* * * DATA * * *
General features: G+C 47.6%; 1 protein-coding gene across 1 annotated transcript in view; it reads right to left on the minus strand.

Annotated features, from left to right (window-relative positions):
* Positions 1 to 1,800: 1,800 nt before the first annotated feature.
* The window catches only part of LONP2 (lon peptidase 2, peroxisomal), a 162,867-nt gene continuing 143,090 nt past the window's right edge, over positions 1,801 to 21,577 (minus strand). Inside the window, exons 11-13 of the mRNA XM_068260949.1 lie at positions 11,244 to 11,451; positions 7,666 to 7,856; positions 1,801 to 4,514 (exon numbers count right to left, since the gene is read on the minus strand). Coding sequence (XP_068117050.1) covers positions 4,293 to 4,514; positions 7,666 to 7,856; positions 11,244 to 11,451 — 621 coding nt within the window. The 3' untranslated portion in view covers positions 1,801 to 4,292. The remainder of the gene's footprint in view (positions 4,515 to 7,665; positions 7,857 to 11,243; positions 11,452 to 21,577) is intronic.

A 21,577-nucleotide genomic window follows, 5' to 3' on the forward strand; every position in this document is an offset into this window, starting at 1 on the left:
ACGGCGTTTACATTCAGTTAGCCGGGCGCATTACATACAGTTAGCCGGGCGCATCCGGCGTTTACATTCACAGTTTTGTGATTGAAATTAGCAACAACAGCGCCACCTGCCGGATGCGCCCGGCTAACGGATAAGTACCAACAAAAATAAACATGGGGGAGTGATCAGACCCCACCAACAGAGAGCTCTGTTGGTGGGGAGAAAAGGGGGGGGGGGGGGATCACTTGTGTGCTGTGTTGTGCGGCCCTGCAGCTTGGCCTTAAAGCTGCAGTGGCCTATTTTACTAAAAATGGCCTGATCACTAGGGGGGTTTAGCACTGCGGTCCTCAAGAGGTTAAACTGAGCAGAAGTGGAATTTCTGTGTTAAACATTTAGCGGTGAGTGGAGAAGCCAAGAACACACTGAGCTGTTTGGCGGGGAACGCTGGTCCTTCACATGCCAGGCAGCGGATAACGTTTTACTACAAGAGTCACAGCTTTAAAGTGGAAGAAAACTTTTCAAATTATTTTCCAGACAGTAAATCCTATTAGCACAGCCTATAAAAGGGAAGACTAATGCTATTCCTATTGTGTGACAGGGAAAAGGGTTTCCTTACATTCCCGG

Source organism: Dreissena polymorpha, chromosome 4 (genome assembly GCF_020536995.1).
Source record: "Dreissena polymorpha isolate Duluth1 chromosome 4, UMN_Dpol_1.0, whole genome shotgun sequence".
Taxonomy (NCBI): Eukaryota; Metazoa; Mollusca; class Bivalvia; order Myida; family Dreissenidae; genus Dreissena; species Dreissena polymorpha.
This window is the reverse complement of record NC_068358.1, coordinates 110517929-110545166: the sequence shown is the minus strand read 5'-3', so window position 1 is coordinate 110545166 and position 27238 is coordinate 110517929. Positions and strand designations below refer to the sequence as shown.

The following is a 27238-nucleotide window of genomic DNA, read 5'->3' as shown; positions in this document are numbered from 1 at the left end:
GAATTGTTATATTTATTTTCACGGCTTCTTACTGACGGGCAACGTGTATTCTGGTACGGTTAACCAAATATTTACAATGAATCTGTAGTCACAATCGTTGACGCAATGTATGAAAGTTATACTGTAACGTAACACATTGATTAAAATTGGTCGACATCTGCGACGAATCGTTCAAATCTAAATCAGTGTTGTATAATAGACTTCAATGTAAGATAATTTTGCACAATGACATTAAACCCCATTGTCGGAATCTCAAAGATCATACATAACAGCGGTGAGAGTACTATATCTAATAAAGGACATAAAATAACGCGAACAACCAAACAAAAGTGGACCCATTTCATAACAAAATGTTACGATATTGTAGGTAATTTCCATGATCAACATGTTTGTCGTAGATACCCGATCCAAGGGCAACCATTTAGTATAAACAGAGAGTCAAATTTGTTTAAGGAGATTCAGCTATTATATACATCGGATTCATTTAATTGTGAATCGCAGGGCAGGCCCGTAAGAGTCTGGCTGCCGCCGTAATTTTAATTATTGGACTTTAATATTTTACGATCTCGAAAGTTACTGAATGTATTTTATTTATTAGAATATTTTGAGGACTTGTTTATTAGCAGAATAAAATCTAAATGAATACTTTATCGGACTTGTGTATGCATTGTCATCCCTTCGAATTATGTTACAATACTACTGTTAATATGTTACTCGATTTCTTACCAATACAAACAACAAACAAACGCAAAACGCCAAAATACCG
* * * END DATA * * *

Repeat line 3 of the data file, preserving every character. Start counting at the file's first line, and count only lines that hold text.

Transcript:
* Positions 1 to 1,800: 1,800 nt before the first annotated feature.